There is more about the “family values” of the Republicans. It seems that both Rubio and Kacich (how do you spell his name, I’m not interested enough to look it up but you know who I’m talking about) are closet homosexuals who have married and have kids. I have no problem with a homosexual in any position for which he/she is qualified, but I have a big problem with the hypocrisy of pretending otherwise and supporting anti-gay rhetoric and legislation.

      • I agree. Homosexuality has never bothered me. Hypocrisy about it does bother me.

        During my readings, I have come across some references to Rubio, but nothing about Kacich. Issues they may or may not have with their respective spouses are none of my business.

        I have always sneered at ‘family values’ because I have an extremely low opinion of families. My own experience was dismal and I did not begin to learn how to fit in and enjoy myself until after I left home. Specifically, I was an only child who was physically, sexually, emotionally and psychologically abused. Took many years to work through that and forgive.

        I had to unlearn a lot of bad ideas before I could make any progress.

  2. Just to clarify, the origins of the Republican Southern Strategy may really go back to the election of 1964,
    when Barry Goldwater, even while being beaten in a landslide by President Lyndon Johnson, carried the five
    states of the Deep South, as well as his home State of Arizona. This was a reversal of the “Solid South”
    allegiance to the Democratic Party, with Goldwater’s opposition to the Civil Rights Act of 1964 attracting
    support from the same Dixiecrats who had supported a segregationist Democrat or Dixiecrat like Strom Thurmond
    in 1948.

    Behind the earlier Democratic “Solid South” were the antislavery origins of the Republican Party, and the
    role of its “Radical Reconstructionist” members in supporting antislavery and civil rights measures in the
    years following the Civil War (1865-1877), a stage of the “party of Lincoln” that largely ended with the
    Compromise of 1877, where President Hayes was selected President by the House of Representatives in return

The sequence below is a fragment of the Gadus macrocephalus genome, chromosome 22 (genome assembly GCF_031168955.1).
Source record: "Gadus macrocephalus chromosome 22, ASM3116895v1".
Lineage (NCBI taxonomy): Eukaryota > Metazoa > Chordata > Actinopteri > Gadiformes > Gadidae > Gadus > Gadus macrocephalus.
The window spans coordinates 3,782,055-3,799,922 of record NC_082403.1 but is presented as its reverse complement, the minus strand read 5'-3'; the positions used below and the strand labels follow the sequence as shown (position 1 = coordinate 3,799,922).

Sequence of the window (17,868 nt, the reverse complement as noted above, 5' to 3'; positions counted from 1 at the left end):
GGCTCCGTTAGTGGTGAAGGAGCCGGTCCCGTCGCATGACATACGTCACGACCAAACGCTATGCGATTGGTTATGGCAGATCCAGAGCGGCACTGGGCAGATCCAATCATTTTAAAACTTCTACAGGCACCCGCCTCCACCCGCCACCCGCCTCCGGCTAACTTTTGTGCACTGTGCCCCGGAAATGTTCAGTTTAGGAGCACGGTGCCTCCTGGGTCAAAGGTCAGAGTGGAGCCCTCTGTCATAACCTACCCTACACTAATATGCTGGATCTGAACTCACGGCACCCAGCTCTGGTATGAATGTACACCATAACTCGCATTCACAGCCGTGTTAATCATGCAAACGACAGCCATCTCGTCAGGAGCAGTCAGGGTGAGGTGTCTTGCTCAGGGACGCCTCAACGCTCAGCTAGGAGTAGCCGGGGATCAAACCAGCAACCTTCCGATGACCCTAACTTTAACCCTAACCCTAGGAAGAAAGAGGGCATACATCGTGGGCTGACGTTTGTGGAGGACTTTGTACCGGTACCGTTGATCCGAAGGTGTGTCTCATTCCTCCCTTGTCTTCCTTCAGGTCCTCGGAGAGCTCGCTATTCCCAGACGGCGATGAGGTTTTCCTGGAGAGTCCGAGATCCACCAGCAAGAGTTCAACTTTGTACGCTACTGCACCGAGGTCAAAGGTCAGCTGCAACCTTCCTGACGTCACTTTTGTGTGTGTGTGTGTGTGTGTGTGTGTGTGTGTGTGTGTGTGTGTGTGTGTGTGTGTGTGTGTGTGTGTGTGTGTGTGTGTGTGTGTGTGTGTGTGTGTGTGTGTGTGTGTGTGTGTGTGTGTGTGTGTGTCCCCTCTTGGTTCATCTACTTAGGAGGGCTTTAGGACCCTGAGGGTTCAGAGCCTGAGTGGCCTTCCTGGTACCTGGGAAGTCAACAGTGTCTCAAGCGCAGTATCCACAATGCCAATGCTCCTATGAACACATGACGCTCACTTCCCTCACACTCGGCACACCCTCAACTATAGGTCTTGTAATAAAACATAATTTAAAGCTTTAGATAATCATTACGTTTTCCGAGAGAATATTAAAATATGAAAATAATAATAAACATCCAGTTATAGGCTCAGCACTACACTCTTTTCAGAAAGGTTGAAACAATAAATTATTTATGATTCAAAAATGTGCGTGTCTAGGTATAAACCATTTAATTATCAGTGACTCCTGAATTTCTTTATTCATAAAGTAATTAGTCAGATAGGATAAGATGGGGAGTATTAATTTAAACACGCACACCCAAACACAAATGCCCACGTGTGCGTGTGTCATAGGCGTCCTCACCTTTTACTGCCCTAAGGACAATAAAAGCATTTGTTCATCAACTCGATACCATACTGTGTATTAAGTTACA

for agreeing to end the presence of federal troops in the South, and thus any practical barriers to Jim Crow.
    It was the end of legal Jim Crow, clearly heralded by the passage of the Civil Rights Act under Democratic
    President Johnson, that led to Goldwater’s victory in the new “Solid South,” and the future potential for
    exploitation of this trend by likeminded Republicans.

    Kevin Phillips published in 1968 a book, The Emerging Republican Majority, that helped to define the
    Southern Strategy, together with an interview he gave in 1970 basically writing off most of the Black vote.
    Another side of this strategy was resistance to measures against de facto segregation, with the struggle in
    Boston in 1974 over school busing as one example of the kind of conflict that could be politically exploited.

    So it’s curious how, in one of the most devastating defeats in the political history of the USA, Barry
    Goldwater’s carrying of the Deep South may have led to the Southern Strategy that we’re discussing.

  3. Two sides to a story says:

    PS – Romney is the pot calling the kettle black. Hilarious.

  4. On the plus side, at least this phenomena is exposed to the light. Hopefully for healing and not to be simply driven underground again.

  5. “Today’s Republican Party represents right wing extremist views and we see those views expressed enthusiastically at every Trump campaign appearance. This is frightening.” Truer words were never spoken.

  6. Malisha says:

    Trump is not just a symptom of the Repugnican disease; he is a symbol of the Repugnican wrongheadedness. Every single Repugnican is guilty of Trump. He is their creation. There is probably no way our country can survive his loathsome contagion.

    • Two sides to a story says:

      I love what Stephen King tweeted – “Conservatives who for 8 years sowed the dragon’s teeth of partisan politics are horrified to discover they have grown an actual dragon.”